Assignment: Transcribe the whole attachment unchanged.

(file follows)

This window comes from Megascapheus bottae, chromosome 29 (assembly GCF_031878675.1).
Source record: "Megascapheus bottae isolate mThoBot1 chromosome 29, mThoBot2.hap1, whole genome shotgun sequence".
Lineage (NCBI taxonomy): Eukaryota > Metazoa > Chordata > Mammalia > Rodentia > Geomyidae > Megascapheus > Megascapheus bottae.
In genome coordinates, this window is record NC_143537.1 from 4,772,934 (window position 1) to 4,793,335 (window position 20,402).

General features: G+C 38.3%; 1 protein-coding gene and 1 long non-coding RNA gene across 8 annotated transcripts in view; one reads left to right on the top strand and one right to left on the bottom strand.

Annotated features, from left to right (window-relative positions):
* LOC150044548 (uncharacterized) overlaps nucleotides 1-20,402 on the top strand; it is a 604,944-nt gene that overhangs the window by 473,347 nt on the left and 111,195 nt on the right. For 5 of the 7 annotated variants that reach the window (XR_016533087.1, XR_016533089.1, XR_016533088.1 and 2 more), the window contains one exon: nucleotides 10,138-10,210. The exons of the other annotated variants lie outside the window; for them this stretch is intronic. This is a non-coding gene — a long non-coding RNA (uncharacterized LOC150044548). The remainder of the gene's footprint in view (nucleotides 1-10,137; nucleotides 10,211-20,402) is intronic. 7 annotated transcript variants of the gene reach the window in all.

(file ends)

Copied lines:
This window comes from Megascapheus bottae, chromosome 29 (assembly GCF_031878675.1).
Source record: "Megascapheus bottae isolate mThoBot1 chromosome 29, mThoBot2.hap1, whole genome shotgun sequence".
Lineage (NCBI taxonomy): Eukaryota > Metazoa > Chordata > Mammalia > Rodentia > Geomyidae > Megascapheus > Megascapheus bottae.
In genome coordinates, this window is record NC_143537.1 from 4,772,934 (window position 1) to 4,793,335 (window position 20,402).

General features: G+C 38.3%; 1 protein-coding gene and 1 long non-coding RNA gene across 8 annotated transcripts in view; one reads left to right on the top strand and one right to left on the bottom strand.

Annotated features, from left to right (window-relative positions):
* LOC150044548 (uncharacterized) overlaps nucleotides 1-20,402 on the top strand; it is a 604,944-nt gene that overhangs the window by 473,347 nt on the left and 111,195 nt on the right. For 5 of the 7 annotated variants that reach the window (XR_016533087.1, XR_016533089.1, XR_016533088.1 and 2 more), the window contains one exon: nucleotides 10,138-10,210. The exons of the other annotated variants lie outside the window; for them this stretch is intronic. This is a non-coding gene — a long non-coding RNA (uncharacterized LOC150044548). The remainder of the gene's footprint in view (nucleotides 1-10,137; nucleotides 10,211-20,402) is intronic. 7 annotated transcript variants of the gene reach the window in all.